When it comes to putting this season into perspective, Riverina grower Roy Hamilton has 128 years of rainfall records to show that, for his family’s property, this year is one of the driest since 1890.
The Australian government’s Grains Research and Development Corporation explains that research is important in fighting climate change – something that Hamilton is well aware of too.
The grain and fat lamb producer from Rand in southern New South Wales said 2018 was the third driest year on record on his property, behind 1982 and 2002, with just 110mm of growing rain received this season against a long-term average of 290mm.
The Hamilton family has owned Bogandillan Pastoral Company, a 4400-hectare mixed farming operation for more than 90 years and was one of the early adopters of minimum tillage, direct drill and controlled traffic farming.
Hamilton said these practices, along with a growing understanding of how to store soil moisture, control weeds effectively and manage nutrition, have meant even in really dry times there was still crop planted that would reach harvest.
“In the past, a season like this would have meant bare paddocks, but major improvements in how we do things on-farm, driven by quality research, have meant we can now plant on just 10mm of rainfall and still get crop establishment with limited moisture and take it through with some harvest potential,” he said.
“The key difference between then and now is our understanding of how to store moisture. Twenty years ago, we would never have had a boom spray in the same paddock as a harvester, but now it’s standard practice, because we know early weed control preserves soil moisture for the next crop.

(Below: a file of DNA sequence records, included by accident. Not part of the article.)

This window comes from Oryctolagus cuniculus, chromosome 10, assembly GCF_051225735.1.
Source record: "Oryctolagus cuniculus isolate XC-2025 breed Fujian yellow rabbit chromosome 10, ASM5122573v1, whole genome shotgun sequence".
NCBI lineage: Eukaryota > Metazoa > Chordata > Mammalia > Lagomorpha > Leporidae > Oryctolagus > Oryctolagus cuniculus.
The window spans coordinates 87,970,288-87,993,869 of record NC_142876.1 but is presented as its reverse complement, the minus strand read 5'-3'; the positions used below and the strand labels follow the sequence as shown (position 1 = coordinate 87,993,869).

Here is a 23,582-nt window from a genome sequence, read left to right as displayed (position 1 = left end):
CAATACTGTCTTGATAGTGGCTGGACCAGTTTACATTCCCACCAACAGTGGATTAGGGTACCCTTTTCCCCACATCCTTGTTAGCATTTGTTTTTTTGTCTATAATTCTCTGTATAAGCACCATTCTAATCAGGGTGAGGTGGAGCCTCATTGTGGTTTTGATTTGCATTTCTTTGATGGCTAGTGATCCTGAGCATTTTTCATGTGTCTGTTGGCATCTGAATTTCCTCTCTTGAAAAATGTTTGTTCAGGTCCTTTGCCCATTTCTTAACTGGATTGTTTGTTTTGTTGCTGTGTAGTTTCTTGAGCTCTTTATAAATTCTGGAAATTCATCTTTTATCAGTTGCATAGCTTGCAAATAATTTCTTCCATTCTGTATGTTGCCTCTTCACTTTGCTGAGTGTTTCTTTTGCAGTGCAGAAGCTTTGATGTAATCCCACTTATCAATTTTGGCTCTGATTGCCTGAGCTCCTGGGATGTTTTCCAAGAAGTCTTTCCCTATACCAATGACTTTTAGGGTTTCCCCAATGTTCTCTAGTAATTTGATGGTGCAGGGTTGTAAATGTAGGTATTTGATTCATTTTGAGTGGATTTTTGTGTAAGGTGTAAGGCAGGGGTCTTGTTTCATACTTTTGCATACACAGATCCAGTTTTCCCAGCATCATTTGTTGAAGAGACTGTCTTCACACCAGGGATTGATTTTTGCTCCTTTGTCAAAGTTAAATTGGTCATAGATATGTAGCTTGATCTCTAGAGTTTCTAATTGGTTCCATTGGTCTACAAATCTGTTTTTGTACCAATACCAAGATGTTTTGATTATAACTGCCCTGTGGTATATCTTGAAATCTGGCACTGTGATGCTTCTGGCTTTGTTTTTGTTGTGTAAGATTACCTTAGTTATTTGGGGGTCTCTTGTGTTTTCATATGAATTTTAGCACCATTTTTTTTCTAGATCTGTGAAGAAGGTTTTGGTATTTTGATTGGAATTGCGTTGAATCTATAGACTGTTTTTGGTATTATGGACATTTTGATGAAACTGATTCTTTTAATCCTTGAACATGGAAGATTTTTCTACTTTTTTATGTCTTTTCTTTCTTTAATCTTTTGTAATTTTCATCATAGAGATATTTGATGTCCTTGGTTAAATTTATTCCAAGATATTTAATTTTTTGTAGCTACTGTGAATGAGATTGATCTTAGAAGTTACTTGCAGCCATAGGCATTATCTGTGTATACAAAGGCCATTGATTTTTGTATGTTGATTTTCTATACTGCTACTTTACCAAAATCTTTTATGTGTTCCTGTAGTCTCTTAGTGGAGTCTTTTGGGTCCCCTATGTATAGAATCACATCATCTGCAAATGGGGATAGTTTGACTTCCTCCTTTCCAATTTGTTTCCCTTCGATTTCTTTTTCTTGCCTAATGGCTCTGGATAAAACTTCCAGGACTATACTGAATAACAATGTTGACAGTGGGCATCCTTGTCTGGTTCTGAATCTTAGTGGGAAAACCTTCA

“So essentially, research has changed the way we farm and improved critical elements like our water use efficiency and made it possible to get a crop planted and through to harvest in some of the toughest years we’ve had,” said Hamilton.
Hamilton, who is also a Grains Research and Development Corporation northern region panel member, credits the organisation with continuing to help growers build their knowledge and understanding of strategies to cope with drier years.
“Our records show the past two decades have been significantly more variable in terms of annual rainfall than the century before.”
The corporation needs to keep pushing into new frontiers and playing a vital part in developing on-farm management tactics that help us deal with seasonal challenge, he said.
“As a grower I feel the evidence is there to show our climate is becoming increasingly volatile and extreme, so we need all the tools we can get in terms of research and development to manage this and stay in the farming game,” said Hamilton.
The corporation’s chairman John Woods said often yields in a good year are talked about, but arguably it is more important to have a small crop in a tough season.
“We need to continue this work to mitigate climate effects and raise productivity in marginal years, as these years often coincide with very rewarding prices,” said Woods.